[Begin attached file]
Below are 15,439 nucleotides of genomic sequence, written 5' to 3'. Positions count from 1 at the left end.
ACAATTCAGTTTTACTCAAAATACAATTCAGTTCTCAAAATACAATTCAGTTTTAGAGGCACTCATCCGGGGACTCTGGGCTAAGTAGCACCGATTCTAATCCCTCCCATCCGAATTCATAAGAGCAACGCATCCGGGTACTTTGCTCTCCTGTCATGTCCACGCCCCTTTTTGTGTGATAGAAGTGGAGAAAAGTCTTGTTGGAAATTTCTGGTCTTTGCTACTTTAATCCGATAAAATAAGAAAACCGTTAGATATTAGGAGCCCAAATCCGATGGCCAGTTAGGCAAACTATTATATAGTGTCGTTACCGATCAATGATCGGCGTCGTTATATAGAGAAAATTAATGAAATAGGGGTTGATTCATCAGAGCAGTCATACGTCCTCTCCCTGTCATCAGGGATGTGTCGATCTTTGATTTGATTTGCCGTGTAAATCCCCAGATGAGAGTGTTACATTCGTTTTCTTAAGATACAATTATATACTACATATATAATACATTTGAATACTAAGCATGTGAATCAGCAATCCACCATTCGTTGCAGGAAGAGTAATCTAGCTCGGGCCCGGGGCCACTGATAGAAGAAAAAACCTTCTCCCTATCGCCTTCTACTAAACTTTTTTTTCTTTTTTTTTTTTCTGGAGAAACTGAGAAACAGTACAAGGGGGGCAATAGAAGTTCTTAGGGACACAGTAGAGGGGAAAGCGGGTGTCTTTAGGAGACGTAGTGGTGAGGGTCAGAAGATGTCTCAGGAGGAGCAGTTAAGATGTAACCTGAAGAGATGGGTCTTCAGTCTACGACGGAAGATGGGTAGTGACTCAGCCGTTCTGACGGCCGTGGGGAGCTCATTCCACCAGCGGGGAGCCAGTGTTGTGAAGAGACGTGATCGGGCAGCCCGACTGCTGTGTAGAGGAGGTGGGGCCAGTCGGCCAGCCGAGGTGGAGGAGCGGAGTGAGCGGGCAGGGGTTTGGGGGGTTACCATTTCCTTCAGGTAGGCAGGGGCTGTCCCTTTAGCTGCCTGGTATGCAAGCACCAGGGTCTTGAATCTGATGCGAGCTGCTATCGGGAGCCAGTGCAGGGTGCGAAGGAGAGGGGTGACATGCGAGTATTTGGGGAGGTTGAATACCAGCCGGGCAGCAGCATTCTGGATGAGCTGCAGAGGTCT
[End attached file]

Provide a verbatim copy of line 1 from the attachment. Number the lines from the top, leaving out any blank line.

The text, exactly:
Below are 15,439 nucleotides of genomic sequence, written 5' to 3'. Positions count from 1 at the left end.